If season one did a decent job of masking illusion choice, then season did a lousy job of it. Sadly, most of the “big choices” that are presented to players are only illusion of choice. I found this out not just from my own playthrough, but by watching some of the alternatives on YouTube after the fact. There was one particular “choice” at the end of one of the middle episodes that has so little lasting impact that the reactionary dialogue and tone to that decision is almost nearly identical to the alternative. Even if players think they are making the “smart” choice the reaction is the same. Hello Telltale, where are your writers? There was at least another instance where players have to choose between going to two different locations, but end up going to both regardless. There’s not much choice impact there. The story is going to move along a certain way no matter what, and certain characters will definitely die, despite what you think you’re “choices” are doing. Another example of poor writing in a later episode features a very cliché type of death that players can see far ahead. If you view the Telltale experience as just going through an emotional journey with many different characters, then you probably wont take issue with the choice impact. However, if you’re playing this game because you’re invested in the decision making and the impact of the decisions, then you’re largely going to be disappointed. Telltale treads dangerously close to false advertising with how much illusion of choice is in season two, but the saving grace is how the game ends.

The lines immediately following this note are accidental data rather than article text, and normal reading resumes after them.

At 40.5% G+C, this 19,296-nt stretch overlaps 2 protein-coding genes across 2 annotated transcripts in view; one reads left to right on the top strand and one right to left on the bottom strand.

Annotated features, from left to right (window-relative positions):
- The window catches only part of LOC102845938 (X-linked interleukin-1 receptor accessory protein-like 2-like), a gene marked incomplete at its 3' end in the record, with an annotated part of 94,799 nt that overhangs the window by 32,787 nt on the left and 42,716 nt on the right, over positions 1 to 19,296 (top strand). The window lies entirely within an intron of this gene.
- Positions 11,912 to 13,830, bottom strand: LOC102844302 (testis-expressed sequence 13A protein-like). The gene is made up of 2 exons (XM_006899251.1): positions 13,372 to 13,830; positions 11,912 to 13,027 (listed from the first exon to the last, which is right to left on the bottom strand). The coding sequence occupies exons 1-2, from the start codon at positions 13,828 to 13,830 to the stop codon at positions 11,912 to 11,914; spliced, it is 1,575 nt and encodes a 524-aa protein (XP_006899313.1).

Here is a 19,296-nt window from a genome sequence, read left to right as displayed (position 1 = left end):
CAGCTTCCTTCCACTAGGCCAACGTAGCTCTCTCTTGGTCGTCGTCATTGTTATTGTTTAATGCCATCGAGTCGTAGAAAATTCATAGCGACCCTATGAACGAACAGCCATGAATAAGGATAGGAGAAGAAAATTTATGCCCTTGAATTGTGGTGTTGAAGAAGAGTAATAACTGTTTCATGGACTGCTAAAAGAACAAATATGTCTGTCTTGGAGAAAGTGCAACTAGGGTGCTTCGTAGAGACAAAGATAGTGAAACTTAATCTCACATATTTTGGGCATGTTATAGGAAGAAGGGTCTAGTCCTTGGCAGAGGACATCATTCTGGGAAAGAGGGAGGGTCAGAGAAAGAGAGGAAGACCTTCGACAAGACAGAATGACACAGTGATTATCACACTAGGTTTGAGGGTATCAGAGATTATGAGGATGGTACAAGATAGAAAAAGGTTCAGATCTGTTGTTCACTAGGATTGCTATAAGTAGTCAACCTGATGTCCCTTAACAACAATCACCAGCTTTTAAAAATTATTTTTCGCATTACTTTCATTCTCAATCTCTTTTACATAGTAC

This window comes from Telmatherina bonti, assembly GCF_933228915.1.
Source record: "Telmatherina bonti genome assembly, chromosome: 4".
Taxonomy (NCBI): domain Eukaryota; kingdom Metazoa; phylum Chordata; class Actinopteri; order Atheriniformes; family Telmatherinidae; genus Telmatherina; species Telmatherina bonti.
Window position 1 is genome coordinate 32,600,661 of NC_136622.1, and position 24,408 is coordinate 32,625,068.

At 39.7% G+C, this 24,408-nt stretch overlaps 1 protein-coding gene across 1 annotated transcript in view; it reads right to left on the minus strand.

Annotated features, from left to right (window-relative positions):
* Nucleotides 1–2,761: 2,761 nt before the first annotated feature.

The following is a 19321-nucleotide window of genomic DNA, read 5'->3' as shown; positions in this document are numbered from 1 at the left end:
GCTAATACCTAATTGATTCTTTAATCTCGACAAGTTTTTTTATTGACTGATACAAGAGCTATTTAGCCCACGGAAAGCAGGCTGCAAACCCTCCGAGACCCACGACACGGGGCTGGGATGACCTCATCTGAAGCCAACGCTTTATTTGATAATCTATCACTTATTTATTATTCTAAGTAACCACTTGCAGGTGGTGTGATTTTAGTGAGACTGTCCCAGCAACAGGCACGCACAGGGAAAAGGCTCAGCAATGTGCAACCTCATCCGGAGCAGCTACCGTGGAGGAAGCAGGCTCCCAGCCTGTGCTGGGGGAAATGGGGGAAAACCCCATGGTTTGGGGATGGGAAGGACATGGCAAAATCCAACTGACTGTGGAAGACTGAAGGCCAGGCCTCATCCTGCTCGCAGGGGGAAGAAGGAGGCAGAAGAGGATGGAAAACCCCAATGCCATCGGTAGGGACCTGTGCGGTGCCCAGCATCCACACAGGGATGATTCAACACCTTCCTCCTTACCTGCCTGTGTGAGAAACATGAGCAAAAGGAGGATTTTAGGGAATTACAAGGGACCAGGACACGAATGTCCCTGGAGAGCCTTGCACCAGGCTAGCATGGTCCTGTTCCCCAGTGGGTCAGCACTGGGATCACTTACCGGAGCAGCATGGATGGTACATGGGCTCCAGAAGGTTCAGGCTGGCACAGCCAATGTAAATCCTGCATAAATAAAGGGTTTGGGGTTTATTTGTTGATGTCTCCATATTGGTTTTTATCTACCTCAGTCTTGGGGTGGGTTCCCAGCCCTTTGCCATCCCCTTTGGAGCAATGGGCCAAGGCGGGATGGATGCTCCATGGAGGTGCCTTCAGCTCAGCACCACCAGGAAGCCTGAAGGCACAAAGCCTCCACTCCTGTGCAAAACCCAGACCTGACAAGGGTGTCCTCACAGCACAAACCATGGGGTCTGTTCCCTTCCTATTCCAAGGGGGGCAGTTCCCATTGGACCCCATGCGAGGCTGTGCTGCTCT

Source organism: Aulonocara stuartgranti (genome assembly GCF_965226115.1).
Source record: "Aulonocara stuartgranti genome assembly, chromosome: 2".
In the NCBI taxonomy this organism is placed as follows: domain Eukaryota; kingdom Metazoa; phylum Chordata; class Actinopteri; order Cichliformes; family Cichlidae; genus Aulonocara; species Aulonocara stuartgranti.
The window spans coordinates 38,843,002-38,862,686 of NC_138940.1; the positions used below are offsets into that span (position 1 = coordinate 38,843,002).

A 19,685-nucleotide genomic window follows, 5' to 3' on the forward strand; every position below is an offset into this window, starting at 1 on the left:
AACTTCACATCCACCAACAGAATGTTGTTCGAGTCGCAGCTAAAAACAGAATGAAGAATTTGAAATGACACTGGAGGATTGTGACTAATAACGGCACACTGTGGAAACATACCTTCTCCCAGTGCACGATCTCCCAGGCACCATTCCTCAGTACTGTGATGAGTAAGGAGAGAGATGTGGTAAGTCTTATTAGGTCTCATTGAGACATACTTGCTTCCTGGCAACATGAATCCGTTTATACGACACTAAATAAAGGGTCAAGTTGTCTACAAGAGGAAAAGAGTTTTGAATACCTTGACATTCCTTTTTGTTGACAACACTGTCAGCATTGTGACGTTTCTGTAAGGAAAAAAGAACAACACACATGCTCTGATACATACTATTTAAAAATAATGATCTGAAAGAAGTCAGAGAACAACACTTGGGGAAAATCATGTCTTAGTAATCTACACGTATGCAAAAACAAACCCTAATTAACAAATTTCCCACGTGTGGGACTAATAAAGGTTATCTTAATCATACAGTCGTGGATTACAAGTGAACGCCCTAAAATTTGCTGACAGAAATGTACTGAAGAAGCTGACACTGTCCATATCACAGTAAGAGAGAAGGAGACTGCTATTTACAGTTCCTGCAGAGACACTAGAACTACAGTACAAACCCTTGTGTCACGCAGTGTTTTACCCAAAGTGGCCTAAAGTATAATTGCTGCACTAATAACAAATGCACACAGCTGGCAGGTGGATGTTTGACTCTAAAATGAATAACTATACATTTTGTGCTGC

Where Telltale hits a home run is with the ending sequence of the season. A major event happens in Episode 5 where players are presented a choice, which determines their ending amongst multiple endings. I felt the sequence of events where players are presented this choice was the best writing of the series. Like season one, after each episode players can see the percentage of people who picked their choice. I was absolutely stunned that only 17% of players picked the ending I chose! I thought I made the “good choice,” and after watching the other endings I still feel that way.
Graphically, the game seemed a little better than season one, but still the same style. It did seem that one or two of the character models of the newer characters seemed to be recycled from season one characters with minor changes. Playing the PC version, I noticed user interface changes with the mouse and keyboard QTE (quick time events) commands. I didn’t mind the interface in season one, but the mouse movement in season two where instant clicks are needed to survive caused me some frustration. The voice acting and sound was top notch as always. One of my favorite characters this season was voiced by Michael Madsen (Reservoir Dogs, Kill Bill), who I felt did an excellent job.
I have mixed feelings with how the character of Clementine was handled in season two. There was some growth, as far as performing some tasks alone and displaying knowledge and confidence of how to get out of risky situations, but I felt like her character hit a wall or ceiling. I’m very curious to see what Telltale does with season three, because season two felt like Telltale had no clue what they wanted to do except the one common thread with all of the endings. How about some long lasting interesting characters? How about Telltale investing some of their millions that they’ve earned from this franchise into creating a game with lots of meaningful choices? We shall see…
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The Wolf Among Us: Season 1 (PC)